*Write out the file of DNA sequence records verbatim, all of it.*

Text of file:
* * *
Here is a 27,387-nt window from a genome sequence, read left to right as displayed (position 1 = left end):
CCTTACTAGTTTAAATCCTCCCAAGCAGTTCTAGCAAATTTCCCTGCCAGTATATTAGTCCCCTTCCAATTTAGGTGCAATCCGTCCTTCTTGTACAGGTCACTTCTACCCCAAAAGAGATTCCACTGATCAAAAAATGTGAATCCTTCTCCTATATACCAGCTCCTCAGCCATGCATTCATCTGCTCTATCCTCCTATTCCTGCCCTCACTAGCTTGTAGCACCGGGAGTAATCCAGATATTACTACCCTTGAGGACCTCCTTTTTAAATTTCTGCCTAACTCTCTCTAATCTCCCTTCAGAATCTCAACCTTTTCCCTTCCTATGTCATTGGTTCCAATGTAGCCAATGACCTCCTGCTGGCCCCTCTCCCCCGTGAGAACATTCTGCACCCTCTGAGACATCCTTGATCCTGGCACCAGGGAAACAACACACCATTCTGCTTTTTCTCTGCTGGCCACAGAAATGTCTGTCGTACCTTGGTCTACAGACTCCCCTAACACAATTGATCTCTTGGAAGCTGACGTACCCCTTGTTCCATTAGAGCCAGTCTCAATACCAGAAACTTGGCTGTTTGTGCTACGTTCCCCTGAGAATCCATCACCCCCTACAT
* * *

Here is a 27,387-nt window from a genome sequence, read left to right as displayed (position 1 = left end):
CCTTACTAGTTTAAATCCTCCCAAGCAGTTCTAGCAAATTTCCCTGCCAGTATATTAGTCCCCTTCCAATTTAGGTGCAATCCGTCCTTCTTGTACAGGTCACTTCTACCCCAAAAGAGATTCCACTGATCAAAAAATGTGAATCCTTCTCCTATATACCAGCTCCTCAGCCATGCATTCATCTGCTCTATCCTCCTATTCCTGCCCTCACTAGCTTGTAGCACCGGGAGTAATCCAGATATTACTACCCTTGAGGACCTCCTTTTTAAATTTCTGCCTAACTCTCTCTAATCTCCCTTCAGAATCTCAACCTTTTCCCTTCCTATGTCATTGGTTCCAATGTAGCCAATGACCTCCTGCTGGCCCCTCTCCCCCGTGAGAACATTCTGCACCCTCTGAGACATCCTTGATCCTGGCACCAGGGAAACAACACACCATTCTGCTTTTTCTCTGCTGGCCACAGAAATGTCTGTCGTACCTTGGTCTACAGACTCCCCTAACACAATTGATCTCTTGGAAGCTGACGTACCCCTTGTTCCATTAGAGCCAGTCTCAATACCAGAAACTTGGCTGTTTGTGCTACGTTCCCCTGAGAATCCATCACCCCCTACAT